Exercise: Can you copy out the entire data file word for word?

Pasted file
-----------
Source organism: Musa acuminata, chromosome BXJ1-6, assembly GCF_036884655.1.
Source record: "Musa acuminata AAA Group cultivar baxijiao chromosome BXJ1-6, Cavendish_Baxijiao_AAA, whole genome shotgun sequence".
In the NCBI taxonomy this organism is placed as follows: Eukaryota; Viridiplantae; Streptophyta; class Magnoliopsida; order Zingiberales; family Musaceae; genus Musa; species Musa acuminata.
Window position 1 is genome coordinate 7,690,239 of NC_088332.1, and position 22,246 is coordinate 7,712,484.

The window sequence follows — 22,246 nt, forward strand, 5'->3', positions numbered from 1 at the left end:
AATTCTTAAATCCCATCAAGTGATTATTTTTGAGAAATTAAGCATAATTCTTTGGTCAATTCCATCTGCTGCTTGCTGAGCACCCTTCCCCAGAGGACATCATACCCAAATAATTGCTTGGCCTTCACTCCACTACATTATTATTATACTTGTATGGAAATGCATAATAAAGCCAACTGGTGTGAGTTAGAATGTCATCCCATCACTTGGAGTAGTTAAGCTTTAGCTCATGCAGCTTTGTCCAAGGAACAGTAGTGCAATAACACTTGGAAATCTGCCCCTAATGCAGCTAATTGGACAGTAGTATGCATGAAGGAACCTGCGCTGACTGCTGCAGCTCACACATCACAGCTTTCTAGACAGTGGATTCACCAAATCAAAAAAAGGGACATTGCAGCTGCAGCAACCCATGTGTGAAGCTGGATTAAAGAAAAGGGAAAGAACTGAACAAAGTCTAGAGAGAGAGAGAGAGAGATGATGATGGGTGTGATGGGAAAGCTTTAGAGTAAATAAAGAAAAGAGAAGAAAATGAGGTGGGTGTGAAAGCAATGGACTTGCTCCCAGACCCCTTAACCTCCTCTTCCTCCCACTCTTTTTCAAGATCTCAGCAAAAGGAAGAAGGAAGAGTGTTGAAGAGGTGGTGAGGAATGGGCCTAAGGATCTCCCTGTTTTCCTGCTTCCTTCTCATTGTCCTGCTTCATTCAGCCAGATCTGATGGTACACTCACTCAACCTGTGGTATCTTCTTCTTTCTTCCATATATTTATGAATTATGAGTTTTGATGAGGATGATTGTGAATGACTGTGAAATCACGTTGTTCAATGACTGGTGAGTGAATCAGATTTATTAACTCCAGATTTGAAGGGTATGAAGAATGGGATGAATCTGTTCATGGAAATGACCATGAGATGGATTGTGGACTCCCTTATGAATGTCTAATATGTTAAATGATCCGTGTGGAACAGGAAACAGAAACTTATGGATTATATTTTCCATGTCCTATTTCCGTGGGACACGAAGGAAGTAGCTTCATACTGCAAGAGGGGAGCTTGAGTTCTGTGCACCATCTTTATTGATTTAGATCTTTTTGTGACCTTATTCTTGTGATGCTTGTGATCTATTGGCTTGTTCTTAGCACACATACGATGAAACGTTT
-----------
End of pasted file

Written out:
Source organism: Musa acuminata, chromosome BXJ1-6, assembly GCF_036884655.1.
Source record: "Musa acuminata AAA Group cultivar baxijiao chromosome BXJ1-6, Cavendish_Baxijiao_AAA, whole genome shotgun sequence".
In the NCBI taxonomy this organism is placed as follows: Eukaryota; Viridiplantae; Streptophyta; class Magnoliopsida; order Zingiberales; family Musaceae; genus Musa; species Musa acuminata.
Window position 1 is genome coordinate 7,690,239 of NC_088332.1, and position 22,246 is coordinate 7,712,484.

The window sequence follows — 22,246 nt, forward strand, 5'->3', positions numbered from 1 at the left end:
AATTCTTAAATCCCATCAAGTGATTATTTTTGAGAAATTAAGCATAATTCTTTGGTCAATTCCATCTGCTGCTTGCTGAGCACCCTTCCCCAGAGGACATCATACCCAAATAATTGCTTGGCCTTCACTCCACTACATTATTATTATACTTGTATGGAAATGCATAATAAAGCCAACTGGTGTGAGTTAGAATGTCATCCCATCACTTGGAGTAGTTAAGCTTTAGCTCATGCAGCTTTGTCCAAGGAACAGTAGTGCAATAACACTTGGAAATCTGCCCCTAATGCAGCTAATTGGACAGTAGTATGCATGAAGGAACCTGCGCTGACTGCTGCAGCTCACACATCACAGCTTTCTAGACAGTGGATTCACCAAATCAAAAAAAGGGACATTGCAGCTGCAGCAACCCATGTGTGAAGCTGGATTAAAGAAAAGGGAAAGAACTGAACAAAGTCTAGAGAGAGAGAGAGAGAGATGATGATGGGTGTGATGGGAAAGCTTTAGAGTAAATAAAGAAAAGAGAAGAAAATGAGGTGGGTGTGAAAGCAATGGACTTGCTCCCAGACCCCTTAACCTCCTCTTCCTCCCACTCTTTTTCAAGATCTCAGCAAAAGGAAGAAGGAAGAGTGTTGAAGAGGTGGTGAGGAATGGGCCTAAGGATCTCCCTGTTTTCCTGCTTCCTTCTCATTGTCCTGCTTCATTCAGCCAGATCTGATGGTACACTCACTCAACCTGTGGTATCTTCTTCTTTCTTCCATATATTTATGAATTATGAGTTTTGATGAGGATGATTGTGAATGACTGTGAAATCACGTTGTTCAATGACTGGTGAGTGAATCAGATTTATTAACTCCAGATTTGAAGGGTATGAAGAATGGGATGAATCTGTTCATGGAAATGACCATGAGATGGATTGTGGACTCCCTTATGAATGTCTAATATGTTAAATGATCCGTGTGGAACAGGAAACAGAAACTTATGGATTATATTTTCCATGTCCTATTTCCGTGGGACACGAAGGAAGTAGCTTCATACTGCAAGAGGGGAGCTTGAGTTCTGTGCACCATCTTTATTGATTTAGATCTTTTTGTGACCTTATTCTTGTGATGCTTGTGATCTATTGGCTTGTTCTTAGCACACATACGATGAAACGTTT